Magnesium, in general, is an abundant and fundamental nutrient that each and every human on this planet requires in order to function. Every now and then, however, there is a contraindication to magnesium use. Not surprisingly, most of the contraindications have very little to do with magnesium itself, and a lot to do with pharmaceutical components.
As with any contraindication, you should consult with your physician prior to incorporating a magnesium supplement into your diet if you feel there may be risk of negative interaction. When in doubt, always err on the side of caution.
Magnesium supplementation may not be recommended for those taking blood pressure medications / calcium channel blockers* for a number of reasons.
Through numerous research studies, magnesium has been shown to have a natural ability to lower blood pressure 1 – ergo, combining it with a drug that artificially lowers blood pressure and you may find yourself with? You guessed it! Dangerously low blood pressure.
Magnesium and calcium are complimentary to each other – magnesium often acting as a sort of barrier or guardian to keep calcium in line and out of places it shouldn’t be. It will naturally disrupt the movement of calcium through calcium channels and, because of this, it may increase the effect of synthetic calcium channel blockers, leading to dangerous results.
*Nifedipine – a calcium channel blocker – has become a drug that’s commonly used in premature labor. There are specific contraindications to use of magnesium sulfate with this drug.
If you have been diagnosed with kidney failure or suspect that your kidneys are not functioning properly, magnesium intake will need to be strictly monitored or discontinued.
For those that are already on dialysis, this may not be as much of an issue given the fact that dialysis is able to remove excess amounts of minerals that have built up in the body. For some, use of magnesium may alleviate the muscle cramps that often go hand-in-hand with kidney failure and dialysis treatments.
Diabetes & Insulin
If you’ve read our article on magnesium & diabetes, you’ll know that magnesium is very beneficial – nay, essential! – to those struggling with this debilitating disease, specifically Type II 2 . But (and there’s always a but, isn’t there?), because of the fact that magnesium plays such a key metabolic role in the body, it can cause issues with those that routinely utilize insulin injections.
Use of magnesium may reduce the amount of injected insulin that is required by helping boost pancreatic insulin production, while also increasing insulin sensitivity in cells.This possibility is significant enough to warrant extra attention and caution – hence being listed amongst our “contraindications”.
Quinolone antibiotics (such as ciprofloxacin & moxifloxacin), tetracycline antibiotics (such as minocycline & doxycycline), and nitrofurantoin are all on the list of antibiotics whose absorption is hindered by the intake of magnesium. Although this is usually something that is explained both by your pharmacist as well as printed on the prescription label, magnesium supplementation needs to be scheduled with a 2 hour gap away from your antibiotic dose.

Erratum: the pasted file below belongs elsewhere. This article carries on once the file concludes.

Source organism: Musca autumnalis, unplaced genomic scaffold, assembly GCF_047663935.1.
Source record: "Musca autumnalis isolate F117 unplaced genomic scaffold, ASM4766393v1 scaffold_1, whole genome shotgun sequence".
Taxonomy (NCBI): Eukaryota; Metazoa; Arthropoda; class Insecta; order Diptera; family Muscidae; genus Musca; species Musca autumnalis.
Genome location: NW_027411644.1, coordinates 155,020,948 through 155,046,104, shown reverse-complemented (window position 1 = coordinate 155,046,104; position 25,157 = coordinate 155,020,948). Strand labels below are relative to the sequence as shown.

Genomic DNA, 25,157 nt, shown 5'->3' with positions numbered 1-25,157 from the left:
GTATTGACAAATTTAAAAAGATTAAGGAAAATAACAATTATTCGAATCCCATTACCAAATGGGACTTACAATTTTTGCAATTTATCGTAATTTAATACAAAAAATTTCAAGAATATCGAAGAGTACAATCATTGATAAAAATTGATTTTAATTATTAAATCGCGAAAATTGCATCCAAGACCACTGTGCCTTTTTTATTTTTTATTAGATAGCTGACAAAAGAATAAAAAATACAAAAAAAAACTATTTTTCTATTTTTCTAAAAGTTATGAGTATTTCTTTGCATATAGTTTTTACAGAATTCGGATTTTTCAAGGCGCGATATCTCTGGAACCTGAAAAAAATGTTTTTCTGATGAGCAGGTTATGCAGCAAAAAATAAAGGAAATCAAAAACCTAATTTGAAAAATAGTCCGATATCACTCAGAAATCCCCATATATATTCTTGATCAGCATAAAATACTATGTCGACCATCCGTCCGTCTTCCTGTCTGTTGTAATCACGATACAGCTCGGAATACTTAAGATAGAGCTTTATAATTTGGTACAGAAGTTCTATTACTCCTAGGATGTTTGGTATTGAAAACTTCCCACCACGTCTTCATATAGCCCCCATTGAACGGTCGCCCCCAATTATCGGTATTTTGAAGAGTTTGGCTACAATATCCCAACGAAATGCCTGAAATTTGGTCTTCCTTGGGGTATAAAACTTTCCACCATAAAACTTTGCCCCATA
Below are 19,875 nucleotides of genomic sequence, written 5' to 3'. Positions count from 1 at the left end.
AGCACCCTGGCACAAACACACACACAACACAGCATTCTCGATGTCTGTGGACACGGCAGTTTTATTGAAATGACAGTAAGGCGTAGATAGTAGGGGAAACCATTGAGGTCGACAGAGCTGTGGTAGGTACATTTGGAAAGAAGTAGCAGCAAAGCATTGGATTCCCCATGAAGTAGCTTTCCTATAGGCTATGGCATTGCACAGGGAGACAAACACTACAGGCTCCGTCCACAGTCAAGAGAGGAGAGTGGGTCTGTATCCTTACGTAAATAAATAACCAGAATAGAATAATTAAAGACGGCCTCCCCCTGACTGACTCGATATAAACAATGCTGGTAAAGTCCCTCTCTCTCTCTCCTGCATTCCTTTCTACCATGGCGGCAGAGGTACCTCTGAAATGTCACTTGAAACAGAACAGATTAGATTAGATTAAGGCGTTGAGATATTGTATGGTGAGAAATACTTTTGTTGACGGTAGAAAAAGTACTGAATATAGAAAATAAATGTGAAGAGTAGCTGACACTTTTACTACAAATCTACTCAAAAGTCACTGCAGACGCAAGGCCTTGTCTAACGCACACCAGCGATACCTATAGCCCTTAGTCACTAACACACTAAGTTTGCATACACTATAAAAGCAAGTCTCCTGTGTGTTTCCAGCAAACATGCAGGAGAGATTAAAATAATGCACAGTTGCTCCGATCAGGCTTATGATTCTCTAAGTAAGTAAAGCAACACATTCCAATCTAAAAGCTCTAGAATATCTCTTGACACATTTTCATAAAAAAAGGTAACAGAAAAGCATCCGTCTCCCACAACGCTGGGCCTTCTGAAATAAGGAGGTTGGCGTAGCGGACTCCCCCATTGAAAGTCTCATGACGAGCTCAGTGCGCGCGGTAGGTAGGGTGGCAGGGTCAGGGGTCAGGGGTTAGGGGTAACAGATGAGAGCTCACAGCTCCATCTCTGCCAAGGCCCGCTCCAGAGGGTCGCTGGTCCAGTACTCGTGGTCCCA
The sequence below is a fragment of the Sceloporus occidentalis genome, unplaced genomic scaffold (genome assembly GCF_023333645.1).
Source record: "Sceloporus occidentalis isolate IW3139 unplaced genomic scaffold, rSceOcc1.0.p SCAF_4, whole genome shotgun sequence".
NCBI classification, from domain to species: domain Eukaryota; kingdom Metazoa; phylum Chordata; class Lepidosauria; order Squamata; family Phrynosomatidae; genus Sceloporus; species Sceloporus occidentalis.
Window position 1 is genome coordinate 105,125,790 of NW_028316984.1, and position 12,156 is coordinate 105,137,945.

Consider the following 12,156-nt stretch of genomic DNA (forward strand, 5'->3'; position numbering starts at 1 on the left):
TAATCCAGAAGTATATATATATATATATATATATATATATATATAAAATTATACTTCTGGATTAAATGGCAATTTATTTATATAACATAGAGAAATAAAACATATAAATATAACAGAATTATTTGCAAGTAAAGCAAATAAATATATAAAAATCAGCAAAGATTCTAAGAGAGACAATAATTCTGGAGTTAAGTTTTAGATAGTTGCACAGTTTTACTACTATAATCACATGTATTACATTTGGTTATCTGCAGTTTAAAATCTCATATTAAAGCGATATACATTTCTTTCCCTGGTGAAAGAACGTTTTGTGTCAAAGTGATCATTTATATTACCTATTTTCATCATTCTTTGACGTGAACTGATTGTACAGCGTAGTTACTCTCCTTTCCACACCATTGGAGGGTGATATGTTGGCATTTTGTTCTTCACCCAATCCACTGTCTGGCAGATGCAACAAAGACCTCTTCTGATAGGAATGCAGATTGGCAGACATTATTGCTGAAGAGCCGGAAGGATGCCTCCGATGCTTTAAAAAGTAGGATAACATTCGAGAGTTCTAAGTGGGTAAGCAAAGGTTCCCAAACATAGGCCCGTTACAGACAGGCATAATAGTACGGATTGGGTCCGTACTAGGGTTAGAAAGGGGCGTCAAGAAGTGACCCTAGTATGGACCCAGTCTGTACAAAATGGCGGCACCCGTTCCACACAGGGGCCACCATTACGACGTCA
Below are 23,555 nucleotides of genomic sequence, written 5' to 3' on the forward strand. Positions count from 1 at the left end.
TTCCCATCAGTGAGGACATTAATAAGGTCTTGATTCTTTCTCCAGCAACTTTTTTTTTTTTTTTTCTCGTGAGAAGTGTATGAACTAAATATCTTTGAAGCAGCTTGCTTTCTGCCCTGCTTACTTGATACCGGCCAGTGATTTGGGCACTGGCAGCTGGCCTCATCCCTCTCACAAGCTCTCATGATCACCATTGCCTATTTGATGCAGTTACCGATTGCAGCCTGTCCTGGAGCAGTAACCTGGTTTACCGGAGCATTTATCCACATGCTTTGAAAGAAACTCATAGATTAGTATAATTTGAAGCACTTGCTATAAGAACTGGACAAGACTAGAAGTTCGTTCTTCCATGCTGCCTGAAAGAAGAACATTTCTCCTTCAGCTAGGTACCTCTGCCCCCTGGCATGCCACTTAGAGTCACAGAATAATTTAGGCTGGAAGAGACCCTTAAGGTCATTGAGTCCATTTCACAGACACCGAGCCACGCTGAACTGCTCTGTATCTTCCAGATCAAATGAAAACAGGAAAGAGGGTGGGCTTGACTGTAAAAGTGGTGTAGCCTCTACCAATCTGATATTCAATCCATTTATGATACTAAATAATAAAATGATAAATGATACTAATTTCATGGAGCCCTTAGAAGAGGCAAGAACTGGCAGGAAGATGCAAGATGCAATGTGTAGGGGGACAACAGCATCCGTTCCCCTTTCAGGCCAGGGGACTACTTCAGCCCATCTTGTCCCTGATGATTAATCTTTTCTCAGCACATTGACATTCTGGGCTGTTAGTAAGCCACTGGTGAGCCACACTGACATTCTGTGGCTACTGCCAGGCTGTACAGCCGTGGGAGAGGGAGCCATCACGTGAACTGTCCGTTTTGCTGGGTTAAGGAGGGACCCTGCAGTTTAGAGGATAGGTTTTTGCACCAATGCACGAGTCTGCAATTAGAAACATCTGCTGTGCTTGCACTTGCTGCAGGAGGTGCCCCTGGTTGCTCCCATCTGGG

However, this is something that only applies to oral magnesium supplements since it refers to the binding effect that one may have on the other in the gut creating non-absorbable complexes.
The majority of these are all hindered via the same gut-binding issue that the above listed antibiotics are, so these contraindications are also only pertaining to oral supplementation of magnesium, unless stated otherwise.
- Levothyroxine: taken for an under-active thyroid.
- Tiludronate & Alendronate: used in the treatment of osteoporosis – which is hilarious in and of itself, since magnesium has been repeatedly found to help with bone density and osteoporosis. 3
- Warfarin (Coumadin): this medication is a popular blood thinner.
Myasthenia Gravis is a type of auto-immune disorder that may not benefit, or be adversely affected by magnesium supplementation due to it’s role in nerve and muscle function (and neuromuscular transmission).
Other potential contraindications for magnesium include those with excessively slow heart rate, since magnesium is a natural muscle relaxer and may slow heart rate further; also, those with intestinal blockage should not consume oral magnesium supplements/laxatives.
References [ + ]
|1.||↑||L Kass, J Weekes, L Carpenter (2012). European Journal of Clinical Nutrition. Effect of magnesium supplementation on blood pressure: a meta-analysis , Vol. 66, pp. 411-418; DOI: 10.1038/ejcn.2012.4|
|2.||↑||Rodriguez-Moran M. & Guerrero-Romero M (2003). Diabetes Care. Oral Magnesium Supplementation Improves Insulin Sensitivity and Metabolic Control in Type 2 Diabetic Subjects, Vol. 26 no. 4 1147-1152. DOI: 10.2337/diacare.26.4.1147|
|3.||↑||Sojka J.E. (1995) Nutrition Reviews. Magnesium Supplementation and Osteoporosis, Vol. 53, Issue 3, pp 71-74|